It’s not Sunday, but here’s my horror feature.
Frankly, since They Eat Their Young (a true “Sunday horror feature”) happened the last time I wrote a Sunday Horror Feature, I’ll put this one up one Wednesday.
Her eyes darted around the room as a car door slammed shut in the driveway. She stiffened in the high-back chair, checking – the afghan she’d knitted on their wedding night lay in a perfect triangle over the back of the sofa, it’s point just touching the intersection of the plump cushions; his books, spines aligned along the edges of the shelves, sat in obedient alphabetical order; fresh cut flowers bloomed in a vase in the exact center of the coffee table, her finger smudges wiped clean from his mother’s crystal.
“Perfect.” She smiled at the stillness in the room.
A fly buzzed by her face. She gasped as she imagined her husband coming up the walk, his thick hand almost at the door. She held her breath. The secret was to be still – so still – to pretend she didn’t exist or was suddenly a piece of furniture, another table, or a grandfather clock ticking rhythmically in a hall, any place a fly might like to land.
Her arm, dead as porcelain, drew the fly to it. The other arm stalked slowly. She imagined it not connected to her body – a lump of clay or someone else’s arm.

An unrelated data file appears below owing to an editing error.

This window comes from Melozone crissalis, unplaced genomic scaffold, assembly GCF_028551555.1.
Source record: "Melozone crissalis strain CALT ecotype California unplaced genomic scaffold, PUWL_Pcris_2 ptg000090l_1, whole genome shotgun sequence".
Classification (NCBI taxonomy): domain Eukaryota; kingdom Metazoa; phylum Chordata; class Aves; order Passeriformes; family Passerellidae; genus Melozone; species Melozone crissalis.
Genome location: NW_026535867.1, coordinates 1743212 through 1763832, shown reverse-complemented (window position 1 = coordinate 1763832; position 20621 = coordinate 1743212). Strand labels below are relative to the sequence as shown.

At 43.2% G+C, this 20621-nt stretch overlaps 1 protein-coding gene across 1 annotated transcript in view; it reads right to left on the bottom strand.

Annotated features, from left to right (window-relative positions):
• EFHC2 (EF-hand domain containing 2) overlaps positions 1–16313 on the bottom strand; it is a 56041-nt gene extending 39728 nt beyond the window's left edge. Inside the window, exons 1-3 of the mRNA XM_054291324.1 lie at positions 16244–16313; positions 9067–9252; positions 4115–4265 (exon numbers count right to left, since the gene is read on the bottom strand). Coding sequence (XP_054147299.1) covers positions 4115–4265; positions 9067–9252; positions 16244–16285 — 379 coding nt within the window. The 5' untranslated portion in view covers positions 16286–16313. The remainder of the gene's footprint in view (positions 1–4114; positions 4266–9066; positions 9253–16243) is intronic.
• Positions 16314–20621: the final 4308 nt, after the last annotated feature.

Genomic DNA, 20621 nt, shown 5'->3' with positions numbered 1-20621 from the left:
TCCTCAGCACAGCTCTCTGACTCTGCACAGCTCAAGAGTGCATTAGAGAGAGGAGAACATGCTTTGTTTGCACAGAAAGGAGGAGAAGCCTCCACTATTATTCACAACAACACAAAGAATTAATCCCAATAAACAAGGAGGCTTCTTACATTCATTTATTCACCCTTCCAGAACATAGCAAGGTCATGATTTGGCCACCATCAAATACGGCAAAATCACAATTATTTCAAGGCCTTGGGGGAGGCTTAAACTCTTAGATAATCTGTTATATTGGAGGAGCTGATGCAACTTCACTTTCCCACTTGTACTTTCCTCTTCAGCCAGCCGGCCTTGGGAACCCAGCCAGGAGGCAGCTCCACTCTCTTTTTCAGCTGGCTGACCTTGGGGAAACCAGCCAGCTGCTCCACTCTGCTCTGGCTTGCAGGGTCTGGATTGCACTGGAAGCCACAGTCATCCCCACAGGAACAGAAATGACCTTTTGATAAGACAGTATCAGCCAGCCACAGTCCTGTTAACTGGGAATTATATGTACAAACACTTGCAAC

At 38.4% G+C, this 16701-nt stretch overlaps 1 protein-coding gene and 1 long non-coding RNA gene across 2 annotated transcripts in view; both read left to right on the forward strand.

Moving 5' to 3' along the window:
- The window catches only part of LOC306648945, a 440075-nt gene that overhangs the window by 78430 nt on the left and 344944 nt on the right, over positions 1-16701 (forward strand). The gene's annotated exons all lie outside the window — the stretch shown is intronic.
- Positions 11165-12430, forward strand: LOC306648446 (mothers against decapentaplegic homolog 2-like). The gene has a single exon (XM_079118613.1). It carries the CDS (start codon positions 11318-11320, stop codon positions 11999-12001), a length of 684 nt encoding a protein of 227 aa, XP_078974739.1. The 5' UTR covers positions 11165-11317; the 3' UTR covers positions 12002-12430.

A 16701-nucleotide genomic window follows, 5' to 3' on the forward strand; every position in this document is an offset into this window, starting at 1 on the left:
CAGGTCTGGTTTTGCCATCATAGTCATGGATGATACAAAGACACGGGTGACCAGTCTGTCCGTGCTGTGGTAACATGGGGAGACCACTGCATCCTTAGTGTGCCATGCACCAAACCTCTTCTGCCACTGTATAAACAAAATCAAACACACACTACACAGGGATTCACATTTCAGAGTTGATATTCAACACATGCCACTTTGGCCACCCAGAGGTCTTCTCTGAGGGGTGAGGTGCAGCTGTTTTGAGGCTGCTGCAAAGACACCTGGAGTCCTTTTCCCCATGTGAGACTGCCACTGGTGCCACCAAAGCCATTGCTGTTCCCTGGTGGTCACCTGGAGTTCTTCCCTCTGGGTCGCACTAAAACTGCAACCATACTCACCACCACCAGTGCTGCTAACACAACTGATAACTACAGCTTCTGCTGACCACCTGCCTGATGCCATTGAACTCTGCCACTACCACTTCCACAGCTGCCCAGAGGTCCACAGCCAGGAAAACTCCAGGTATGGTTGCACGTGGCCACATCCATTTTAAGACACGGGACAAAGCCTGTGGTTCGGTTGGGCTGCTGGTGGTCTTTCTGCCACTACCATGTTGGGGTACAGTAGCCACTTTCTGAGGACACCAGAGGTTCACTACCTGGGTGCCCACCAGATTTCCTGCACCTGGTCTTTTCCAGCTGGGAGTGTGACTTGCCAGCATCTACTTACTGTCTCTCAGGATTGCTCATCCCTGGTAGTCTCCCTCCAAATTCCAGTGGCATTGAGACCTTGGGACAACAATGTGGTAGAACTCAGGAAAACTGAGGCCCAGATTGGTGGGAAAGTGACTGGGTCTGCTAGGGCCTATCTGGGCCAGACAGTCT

‘Yes. Like this,’ she thought. ‘Slowly, so slowly.’
The hand struck in a heartbeat. She stood abruptly and smeared the fly on her apron. Her eyes returned to the door, the knob, watching for it to turn. She expected it any moment…
In a flash, a streak of blue flashed past her eyes and something was around her neck, tightening. She smelled his cologne and recognized the tightening press of his silk tie. The muscles in her neck shivered but she did not move. ‘The back door…’ she thought.
“Good evening, baby. Aren’t you going to welcome me home?”
His breath was hot in her ear. She knew not to answer. She tried to draw breath but the tie tightened further. The grandfather clock hammered loudly, echoing her heart. Her vision began to fade, but still she did not move.
His whiskey breath teased her ear. “Why don’t we eat dinner later. Let’s go upstairs. I have plans for you.” He released the tie.
‘Yes. Dinner can wait,’ she thought as breath flooded her lungs and a shiver of thrill, like hot metal, sliced through her.